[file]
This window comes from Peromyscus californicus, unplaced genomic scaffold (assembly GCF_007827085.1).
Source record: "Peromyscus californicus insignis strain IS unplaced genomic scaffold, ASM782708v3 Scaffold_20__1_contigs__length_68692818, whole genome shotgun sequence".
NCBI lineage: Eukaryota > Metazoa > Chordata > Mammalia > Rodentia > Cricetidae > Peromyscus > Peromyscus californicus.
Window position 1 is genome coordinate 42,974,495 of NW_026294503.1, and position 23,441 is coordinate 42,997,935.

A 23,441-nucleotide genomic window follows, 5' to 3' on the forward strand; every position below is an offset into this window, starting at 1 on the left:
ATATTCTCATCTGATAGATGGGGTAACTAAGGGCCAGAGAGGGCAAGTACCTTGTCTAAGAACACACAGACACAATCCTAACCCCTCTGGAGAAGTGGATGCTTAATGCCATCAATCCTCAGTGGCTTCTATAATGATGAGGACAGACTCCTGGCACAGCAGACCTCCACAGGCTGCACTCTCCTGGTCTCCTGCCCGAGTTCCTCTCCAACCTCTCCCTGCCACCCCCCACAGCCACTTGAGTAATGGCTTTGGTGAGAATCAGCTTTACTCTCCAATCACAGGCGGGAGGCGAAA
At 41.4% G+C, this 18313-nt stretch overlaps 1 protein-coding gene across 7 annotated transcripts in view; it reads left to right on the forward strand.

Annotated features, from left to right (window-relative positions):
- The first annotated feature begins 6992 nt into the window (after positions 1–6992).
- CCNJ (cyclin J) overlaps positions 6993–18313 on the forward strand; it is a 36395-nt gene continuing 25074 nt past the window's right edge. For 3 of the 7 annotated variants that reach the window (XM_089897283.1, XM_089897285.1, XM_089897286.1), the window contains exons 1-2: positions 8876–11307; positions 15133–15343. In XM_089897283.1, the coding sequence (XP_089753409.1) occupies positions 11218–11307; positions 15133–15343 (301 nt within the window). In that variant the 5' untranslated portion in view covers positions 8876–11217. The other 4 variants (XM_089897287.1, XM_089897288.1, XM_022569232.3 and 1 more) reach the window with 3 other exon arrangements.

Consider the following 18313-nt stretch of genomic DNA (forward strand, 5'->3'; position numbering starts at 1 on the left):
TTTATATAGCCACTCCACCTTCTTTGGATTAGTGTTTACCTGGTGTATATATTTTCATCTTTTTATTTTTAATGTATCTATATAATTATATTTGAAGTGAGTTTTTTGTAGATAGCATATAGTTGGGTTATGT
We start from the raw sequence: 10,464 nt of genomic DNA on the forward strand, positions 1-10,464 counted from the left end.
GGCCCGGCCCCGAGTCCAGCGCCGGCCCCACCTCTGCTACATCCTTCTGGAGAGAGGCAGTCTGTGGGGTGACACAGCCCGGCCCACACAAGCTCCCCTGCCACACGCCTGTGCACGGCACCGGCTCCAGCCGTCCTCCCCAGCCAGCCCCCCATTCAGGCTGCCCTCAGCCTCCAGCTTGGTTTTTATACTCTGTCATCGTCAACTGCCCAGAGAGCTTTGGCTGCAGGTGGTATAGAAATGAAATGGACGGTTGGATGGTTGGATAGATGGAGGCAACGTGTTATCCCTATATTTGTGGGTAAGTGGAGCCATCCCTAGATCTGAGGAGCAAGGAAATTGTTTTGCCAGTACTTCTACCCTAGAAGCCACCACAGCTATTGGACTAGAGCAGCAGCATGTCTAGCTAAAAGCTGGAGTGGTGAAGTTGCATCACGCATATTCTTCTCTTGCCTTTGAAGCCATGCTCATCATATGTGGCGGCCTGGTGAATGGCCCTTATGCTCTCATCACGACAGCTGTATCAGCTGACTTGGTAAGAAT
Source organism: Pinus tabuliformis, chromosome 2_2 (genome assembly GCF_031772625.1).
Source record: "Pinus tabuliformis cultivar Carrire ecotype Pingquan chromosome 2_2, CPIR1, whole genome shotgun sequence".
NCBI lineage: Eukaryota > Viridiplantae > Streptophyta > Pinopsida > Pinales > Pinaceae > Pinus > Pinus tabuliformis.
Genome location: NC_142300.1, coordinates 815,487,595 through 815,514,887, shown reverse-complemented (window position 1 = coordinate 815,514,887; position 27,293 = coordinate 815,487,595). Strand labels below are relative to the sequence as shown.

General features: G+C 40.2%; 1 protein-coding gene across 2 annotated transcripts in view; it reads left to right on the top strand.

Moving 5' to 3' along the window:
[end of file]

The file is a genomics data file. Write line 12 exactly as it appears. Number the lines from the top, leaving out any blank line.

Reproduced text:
TTTATATAGCCACTCCACCTTCTTTGGATTAGTGTTTACCTGGTGTATATATTTTCATCTTTTTATTTTTAATGTATCTATATAATTATATTTGAAGTGAGTTTTTTGTAGATAGCATATAGTTGGGTTATGT